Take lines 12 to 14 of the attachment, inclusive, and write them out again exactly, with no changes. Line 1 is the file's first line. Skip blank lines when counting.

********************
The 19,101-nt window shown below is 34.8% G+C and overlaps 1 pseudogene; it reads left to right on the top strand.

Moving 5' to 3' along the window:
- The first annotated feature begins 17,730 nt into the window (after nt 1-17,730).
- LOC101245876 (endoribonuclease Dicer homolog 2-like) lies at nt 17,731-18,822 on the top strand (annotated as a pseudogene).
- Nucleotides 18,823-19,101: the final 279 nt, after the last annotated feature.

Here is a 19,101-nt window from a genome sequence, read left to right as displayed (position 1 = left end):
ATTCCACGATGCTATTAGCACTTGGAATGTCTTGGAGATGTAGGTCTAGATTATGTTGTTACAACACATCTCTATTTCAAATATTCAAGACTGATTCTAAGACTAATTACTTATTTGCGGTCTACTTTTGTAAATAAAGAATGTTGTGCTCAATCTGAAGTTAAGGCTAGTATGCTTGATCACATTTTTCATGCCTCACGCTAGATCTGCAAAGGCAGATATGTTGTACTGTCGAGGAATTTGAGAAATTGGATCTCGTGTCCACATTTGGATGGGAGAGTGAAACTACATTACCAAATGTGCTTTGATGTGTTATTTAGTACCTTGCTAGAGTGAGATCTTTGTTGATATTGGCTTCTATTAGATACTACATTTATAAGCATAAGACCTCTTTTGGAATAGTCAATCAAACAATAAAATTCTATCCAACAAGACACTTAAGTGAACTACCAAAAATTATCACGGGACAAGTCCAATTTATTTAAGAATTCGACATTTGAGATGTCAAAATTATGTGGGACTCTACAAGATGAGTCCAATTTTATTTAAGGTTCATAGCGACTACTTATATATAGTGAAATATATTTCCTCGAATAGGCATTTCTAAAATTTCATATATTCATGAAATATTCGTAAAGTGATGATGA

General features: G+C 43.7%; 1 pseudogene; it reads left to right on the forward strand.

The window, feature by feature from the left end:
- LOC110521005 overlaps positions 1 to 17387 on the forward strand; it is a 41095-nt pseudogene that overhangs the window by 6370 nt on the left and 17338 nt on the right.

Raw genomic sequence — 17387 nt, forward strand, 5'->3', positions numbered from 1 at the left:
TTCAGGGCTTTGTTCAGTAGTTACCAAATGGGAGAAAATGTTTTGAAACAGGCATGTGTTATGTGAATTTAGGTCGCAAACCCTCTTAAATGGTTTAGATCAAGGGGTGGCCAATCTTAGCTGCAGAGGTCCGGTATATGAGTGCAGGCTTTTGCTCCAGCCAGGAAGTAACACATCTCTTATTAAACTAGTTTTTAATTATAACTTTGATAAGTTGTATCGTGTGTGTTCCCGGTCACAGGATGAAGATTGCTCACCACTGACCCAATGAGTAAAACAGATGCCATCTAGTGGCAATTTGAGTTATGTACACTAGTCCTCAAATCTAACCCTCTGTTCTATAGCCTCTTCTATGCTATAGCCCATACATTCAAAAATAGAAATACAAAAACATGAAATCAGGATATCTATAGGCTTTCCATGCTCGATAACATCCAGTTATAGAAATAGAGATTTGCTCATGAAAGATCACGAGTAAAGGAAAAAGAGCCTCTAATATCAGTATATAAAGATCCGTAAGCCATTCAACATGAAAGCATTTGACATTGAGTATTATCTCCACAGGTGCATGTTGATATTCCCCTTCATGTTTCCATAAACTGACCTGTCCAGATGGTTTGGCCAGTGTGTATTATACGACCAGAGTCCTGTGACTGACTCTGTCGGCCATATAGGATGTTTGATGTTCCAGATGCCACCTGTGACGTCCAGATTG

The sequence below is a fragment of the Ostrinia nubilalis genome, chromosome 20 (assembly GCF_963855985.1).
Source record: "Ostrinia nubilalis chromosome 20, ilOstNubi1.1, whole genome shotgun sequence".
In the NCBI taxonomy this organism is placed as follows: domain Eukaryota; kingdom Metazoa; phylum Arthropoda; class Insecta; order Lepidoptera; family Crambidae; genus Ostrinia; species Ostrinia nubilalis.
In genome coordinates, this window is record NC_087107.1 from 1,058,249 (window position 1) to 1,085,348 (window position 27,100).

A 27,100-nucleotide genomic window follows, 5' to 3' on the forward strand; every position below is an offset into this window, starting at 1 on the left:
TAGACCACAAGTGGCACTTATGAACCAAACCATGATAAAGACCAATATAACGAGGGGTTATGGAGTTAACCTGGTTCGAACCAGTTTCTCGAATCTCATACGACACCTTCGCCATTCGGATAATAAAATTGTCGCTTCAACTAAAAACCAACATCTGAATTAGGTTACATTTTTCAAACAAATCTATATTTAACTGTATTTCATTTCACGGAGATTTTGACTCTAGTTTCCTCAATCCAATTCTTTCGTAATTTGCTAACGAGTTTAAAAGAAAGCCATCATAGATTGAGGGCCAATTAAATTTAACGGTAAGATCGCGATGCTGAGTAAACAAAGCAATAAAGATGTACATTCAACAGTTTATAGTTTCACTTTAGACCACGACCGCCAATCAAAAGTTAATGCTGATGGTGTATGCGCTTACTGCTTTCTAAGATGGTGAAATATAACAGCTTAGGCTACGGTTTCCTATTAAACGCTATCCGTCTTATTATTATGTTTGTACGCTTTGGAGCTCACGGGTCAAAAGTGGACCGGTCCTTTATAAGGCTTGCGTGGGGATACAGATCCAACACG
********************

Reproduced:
TTCAGGGCTTTGTTCAGTAGTTACCAAATGGGAGAAAATGTTTTGAAACAGGCATGTGTTATGTGAATTTAGGTCGCAAACCCTCTTAAATGGTTTAGATCAAGGGGTGGCCAATCTTAGCTGCAGAGGTCCGGTATATGAGTGCAGGCTTTTGCTCCAGCCAGGAAGTAACACATCTCTTATTAAACTAGTTTTTAATTATAACTTTGATAAGTTGTATCGTGTGTGTTCCCGGTCACAGGATGAAGATTGCTCACCACTGACCCAATGAGTAAAACAGATGCCATCTAGTGGCAATTTGAGTTATGTACACTAGTCCTCAAATCTAACCCTCTGTTCTATAGCCTCTTCTATGCTATAGCCCATACATTCAAAAATAGAAATACAAAAACATGAAATCAGGATATCTATAGGCTTTCCATGCTCGATAACATCCAGTTATAGAAATAGAGATTTGCTCATGAAAGATCACGAGTAAAGGAAAAAGAGCCTCTAATATCAGTATATAAAGATCCGTAAGCCATTCAACATGAAAGCATTTGACATTGAGTATTATCTCCACAGGTGCATGTTGATATTCCCCTTCATGTTTCCATAAACTGACCTGTCCAGATGGTTTGGCCAGTGTGTATTATACGACCAGAGTCCTGTGACTGACTCTGTCGGCCATATAGGATGTTTGATGTTCCAGATGCCACCTGTGACGTCCAGATTG

The sequence below is a fragment of the Ostrinia nubilalis genome, chromosome 20 (assembly GCF_963855985.1).
Source record: "Ostrinia nubilalis chromosome 20, ilOstNubi1.1, whole genome shotgun sequence".